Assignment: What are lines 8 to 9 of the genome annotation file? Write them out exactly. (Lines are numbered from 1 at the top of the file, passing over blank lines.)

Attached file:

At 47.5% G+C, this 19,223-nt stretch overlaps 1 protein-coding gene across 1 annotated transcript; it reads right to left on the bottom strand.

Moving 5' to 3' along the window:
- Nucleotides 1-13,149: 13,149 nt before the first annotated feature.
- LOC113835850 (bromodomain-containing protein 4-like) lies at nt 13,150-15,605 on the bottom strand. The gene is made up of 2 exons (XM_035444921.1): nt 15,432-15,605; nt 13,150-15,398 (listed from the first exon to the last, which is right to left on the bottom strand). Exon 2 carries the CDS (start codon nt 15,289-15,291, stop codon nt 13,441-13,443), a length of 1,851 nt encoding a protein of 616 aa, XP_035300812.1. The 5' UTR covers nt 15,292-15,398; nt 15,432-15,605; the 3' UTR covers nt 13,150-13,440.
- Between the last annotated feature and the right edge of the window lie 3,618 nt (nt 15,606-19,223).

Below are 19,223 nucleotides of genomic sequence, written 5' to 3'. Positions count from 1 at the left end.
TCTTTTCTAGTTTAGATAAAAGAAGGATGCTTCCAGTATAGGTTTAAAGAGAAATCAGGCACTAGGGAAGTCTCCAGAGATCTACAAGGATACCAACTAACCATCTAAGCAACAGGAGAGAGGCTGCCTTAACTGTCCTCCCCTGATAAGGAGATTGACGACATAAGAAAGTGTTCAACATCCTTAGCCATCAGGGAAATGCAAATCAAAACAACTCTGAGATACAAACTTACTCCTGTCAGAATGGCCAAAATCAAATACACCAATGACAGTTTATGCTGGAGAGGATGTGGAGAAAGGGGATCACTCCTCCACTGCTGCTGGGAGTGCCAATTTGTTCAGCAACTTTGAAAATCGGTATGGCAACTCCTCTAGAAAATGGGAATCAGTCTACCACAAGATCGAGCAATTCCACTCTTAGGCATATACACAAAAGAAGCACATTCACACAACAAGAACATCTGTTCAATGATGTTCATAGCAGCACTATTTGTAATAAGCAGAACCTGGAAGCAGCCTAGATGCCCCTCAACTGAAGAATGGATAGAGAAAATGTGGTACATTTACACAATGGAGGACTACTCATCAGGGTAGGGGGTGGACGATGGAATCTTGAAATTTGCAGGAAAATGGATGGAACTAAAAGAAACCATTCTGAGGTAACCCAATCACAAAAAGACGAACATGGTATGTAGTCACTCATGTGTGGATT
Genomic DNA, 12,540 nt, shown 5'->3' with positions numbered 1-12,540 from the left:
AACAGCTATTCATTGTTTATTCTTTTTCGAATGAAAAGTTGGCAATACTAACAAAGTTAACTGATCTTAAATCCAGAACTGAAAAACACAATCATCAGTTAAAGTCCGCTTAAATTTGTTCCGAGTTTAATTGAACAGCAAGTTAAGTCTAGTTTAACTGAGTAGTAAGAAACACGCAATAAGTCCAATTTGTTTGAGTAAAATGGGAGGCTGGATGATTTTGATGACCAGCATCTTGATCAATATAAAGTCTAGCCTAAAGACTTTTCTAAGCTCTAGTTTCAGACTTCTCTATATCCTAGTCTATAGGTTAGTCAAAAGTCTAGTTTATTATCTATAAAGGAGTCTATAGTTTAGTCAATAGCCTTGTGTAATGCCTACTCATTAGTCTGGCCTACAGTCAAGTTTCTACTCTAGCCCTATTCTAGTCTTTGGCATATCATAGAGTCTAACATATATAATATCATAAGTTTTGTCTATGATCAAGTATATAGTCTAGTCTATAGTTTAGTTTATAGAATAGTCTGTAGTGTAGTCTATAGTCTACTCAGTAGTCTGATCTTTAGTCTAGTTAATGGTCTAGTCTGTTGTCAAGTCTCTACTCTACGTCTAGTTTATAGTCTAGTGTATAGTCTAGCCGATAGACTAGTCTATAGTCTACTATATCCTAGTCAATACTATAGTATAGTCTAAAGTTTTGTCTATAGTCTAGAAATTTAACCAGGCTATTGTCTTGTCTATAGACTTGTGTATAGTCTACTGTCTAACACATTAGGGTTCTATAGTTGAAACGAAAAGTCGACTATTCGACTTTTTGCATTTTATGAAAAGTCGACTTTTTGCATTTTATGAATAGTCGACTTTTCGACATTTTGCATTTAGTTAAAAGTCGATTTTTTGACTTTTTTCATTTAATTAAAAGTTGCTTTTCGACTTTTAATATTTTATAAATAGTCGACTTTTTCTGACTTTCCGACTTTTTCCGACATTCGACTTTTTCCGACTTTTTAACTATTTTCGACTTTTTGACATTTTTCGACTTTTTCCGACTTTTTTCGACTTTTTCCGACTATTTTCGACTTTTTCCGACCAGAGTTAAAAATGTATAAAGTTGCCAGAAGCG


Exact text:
Genomic DNA, 12,540 nt, shown 5'->3' with positions numbered 1-12,540 from the left:
AACAGCTATTCATTGTTTATTCTTTTTCGAATGAAAAGTTGGCAATACTAACAAAGTTAACTGATCTTAAATCCAGAACTGAAAAACACAATCATCAGTTAAAGTCCGCTTAAATTTGTTCCGAGTTTAATTGAACAGCAAGTTAAGTCTAGTTTAACTGAGTAGTAAGAAACACGCAATAAGTCCAATTTGTTTGAGTAAAATGGGAGGCTGGATGATTTTGATGACCAGCATCTTGATCAATATAAAGTCTAGCCTAAAGACTTTTCTAAGCTCTAGTTTCAGACTTCTCTATATCCTAGTCTATAGGTTAGTCAAAAGTCTAGTTTATTATCTATAAAGGAGTCTATAGTTTAGTCAATAGCCTTGTGTAATGCCTACTCATTAGTCTGGCCTACAGTCAAGTTTCTACTCTAGCCCTATTCTAGTCTTTGGCATATCATAGAGTCTAACATATATAATATCATAAGTTTTGTCTATGATCAAGTATATAGTCTAGTCTATAGTTTAGTTTATAGAATAGTCTGTAGTGTAGTCTATAGTCTACTCAGTAGTCTGATCTTTAGTCTAGTTAATGGTCTAGTCTGTTGTCAAGTCTCTACTCTACGTCTAGTTTATAGTCTAGTGTATAGTCTAGCCGATAGACTAGTCTATAGTCTACTATATCCTAGTCAATACTATAGTATAGTCTAAAGTTTTGTCTATAGTCTAGAAATTTAACCAGGCTATTGTCTTGTCTATAGACTTGTGTATAGTCTACTGTCTAACACATTAGGGTTCTATAGTTGAAACGAAAAGTCGACTATTCGACTTTTTGCATTTTATGAAAAGTCGACTTTTTGCATTTTATGAATAGTCGACTTTTCGACATTTTGCATTTAGTTAAAAGTCGATTTTTTGACTTTTTTCATTTAATTAAAAGTTGCTTTTCGACTTTTAATATTTTATAAATAGTCGACTTTTTCTGACTTTCCGACTTTTTCCGACATTCGACTTTTTCCGACTTTTTAACTATTTTCGACTTTTTGACATTTTTCGACTTTTTCCGACTTTTTTCGACTTTTTCCGACTATTTTCGACTTTTTCCGACCAGAGTTAAAAATGTATAAAGTTGCCAGAAGCG